But here’s a theory: Does Attorney General Ken Cuccinelli want to win at this stage? If he does, the feds surely will appeal to the entire Fourth Circuit. That will delay a trip to D.C. for a date with the Supremes by months, even a year. If Virginia loses, he can appeal directly to the U.S. Supreme Court, where its jurisprudence may well favor voiding the law. Remember, he attempted an extraordinary expedited appeal there and was greeted with some sympathy. He wants to get there as soon as possible. So, Virginia is in a good position: If it wins, with at least two Democrat appointed judges siding with it, the feds don’t have much chance en banc, either. One caveat: If Virginia loses on the question of standing, he would have to appeal that first, in essence to win permission just to continue the suit. That’s what was dangerous about the direction of the argument in the Virginia hearing. Ironically, it could be the Liberty lawsuit that could win the day, based on the intensity and skepticism of the questions to Mr. Katyal. We shall see.
Now, here’s a treat. Below is are links to the audio of each case. Click and enjoy your online legal education. Its worth the listen.
Family Foundation Action Report Cards Due Out Soon: See How Your Legislators Voted, Order For Free To Distribute
It won’t be long before school is out and students will receive their final grades. Our sister organization, The Family Foundation Action, is preparing to issue its own grade report — its 2010-2011 Virginia General Assembly Report Card. This bi-annual compilation grades all senators and delegates in the General Assembly on their pro-family voting record over a full two-year General Assembly cycle, and is released to coincide with the next General Assembly election, which is this November. It provides voters every legislator’s voting record on issues relating to life, marriage, religious liberty, parental authority and constitutional government based on a wide range of key bills and Family Foundation priority legislation.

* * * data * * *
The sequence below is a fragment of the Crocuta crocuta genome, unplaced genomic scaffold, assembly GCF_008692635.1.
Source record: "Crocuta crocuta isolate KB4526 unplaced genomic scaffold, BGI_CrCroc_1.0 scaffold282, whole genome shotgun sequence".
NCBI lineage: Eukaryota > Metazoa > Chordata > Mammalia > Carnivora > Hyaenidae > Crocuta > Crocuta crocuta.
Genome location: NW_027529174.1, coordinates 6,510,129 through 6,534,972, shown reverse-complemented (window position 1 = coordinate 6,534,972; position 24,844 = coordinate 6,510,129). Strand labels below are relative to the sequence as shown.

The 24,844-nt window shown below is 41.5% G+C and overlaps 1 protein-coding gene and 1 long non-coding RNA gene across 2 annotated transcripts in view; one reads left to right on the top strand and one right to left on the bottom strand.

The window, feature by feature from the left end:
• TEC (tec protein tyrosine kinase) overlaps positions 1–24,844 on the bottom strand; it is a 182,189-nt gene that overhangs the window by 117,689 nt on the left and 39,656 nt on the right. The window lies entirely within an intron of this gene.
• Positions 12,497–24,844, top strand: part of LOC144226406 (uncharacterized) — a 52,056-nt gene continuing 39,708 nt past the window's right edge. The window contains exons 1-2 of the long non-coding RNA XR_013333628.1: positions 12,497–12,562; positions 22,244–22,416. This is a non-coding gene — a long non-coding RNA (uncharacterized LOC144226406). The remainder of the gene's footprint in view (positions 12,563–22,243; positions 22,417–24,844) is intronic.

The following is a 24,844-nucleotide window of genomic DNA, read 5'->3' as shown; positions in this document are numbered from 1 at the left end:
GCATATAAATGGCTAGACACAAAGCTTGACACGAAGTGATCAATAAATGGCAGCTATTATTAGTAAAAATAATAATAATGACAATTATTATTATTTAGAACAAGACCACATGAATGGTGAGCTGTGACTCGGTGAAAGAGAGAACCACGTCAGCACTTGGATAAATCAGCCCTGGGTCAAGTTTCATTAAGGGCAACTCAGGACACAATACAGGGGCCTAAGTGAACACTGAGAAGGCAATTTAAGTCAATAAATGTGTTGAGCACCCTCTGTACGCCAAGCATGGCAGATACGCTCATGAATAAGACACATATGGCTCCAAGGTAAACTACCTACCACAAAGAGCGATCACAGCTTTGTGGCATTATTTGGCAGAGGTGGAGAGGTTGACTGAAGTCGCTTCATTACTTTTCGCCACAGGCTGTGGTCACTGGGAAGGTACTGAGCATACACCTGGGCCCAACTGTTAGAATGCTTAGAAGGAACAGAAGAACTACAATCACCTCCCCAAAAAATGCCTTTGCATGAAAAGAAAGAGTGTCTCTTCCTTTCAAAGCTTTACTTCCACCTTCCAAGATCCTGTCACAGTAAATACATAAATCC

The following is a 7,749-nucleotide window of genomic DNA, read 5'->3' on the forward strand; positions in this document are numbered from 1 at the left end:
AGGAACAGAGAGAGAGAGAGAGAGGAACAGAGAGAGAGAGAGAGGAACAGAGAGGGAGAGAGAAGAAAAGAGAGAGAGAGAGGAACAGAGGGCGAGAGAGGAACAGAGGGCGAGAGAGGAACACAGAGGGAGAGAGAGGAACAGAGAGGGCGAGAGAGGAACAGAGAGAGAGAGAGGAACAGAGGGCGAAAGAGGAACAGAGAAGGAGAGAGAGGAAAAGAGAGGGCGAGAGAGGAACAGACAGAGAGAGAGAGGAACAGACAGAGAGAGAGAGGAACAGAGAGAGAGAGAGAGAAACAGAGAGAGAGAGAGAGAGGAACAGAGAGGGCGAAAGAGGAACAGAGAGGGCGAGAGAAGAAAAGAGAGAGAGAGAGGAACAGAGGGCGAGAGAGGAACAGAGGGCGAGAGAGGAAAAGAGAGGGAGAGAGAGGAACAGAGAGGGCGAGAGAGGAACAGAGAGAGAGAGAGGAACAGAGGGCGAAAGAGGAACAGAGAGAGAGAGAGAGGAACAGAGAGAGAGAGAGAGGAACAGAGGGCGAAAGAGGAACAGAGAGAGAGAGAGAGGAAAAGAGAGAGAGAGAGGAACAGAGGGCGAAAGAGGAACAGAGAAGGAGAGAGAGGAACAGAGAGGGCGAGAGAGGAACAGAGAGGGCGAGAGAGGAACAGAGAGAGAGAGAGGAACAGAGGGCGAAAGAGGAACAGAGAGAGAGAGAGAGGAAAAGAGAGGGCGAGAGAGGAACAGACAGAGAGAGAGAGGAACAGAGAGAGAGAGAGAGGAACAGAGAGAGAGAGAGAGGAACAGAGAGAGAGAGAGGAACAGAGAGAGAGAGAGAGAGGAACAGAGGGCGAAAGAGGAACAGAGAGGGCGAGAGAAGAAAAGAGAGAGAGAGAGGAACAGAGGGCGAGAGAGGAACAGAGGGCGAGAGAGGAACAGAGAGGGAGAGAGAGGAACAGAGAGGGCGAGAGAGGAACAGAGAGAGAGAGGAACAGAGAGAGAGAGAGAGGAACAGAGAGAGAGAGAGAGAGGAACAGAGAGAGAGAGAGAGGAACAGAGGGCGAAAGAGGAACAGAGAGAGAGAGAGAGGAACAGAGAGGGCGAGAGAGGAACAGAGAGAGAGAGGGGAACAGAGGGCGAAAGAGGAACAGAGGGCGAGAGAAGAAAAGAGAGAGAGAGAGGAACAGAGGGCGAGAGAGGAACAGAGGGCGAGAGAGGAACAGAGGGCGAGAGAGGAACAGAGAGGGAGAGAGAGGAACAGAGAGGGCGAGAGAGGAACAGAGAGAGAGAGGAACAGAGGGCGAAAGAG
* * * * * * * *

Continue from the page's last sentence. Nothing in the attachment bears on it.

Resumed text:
The Report Card has become a favorite of individuals and churches across Virginia and is one of the commonwealth’s most anticipated political documents and will be available by mid-May. They will be available to order free of charge for distribution at churches, schools or community groups. To be among the first in the state to receive the Report Card, click here to go to our order page, complete the form and they will be sent to you directly from the printer. Please consider placing your order before May 15 to ensure you receive your Report Cards in a timely manner. This also helps The Family Foundation Action by allowing it to prepare for Winning Matters 2011 (more on that in a future post) rather than the fulfillment and shipping of hundreds of orders.
This is another critical election year in Virginia, as all 140 seats in the General Assembly are up for election. It will be the first time in four years (when it elected a new majority) that the Virginia Senate has faced the voters, giving Virginians the opportunity to determine whether or not they like the direction the state Senate has taken since 2007.
Our Founding Fathers knew that an educated electorate was essential to good government. This has never been truer than it is today. Be sure to order enough Report Cards to have some extra for your friends, family and work associates.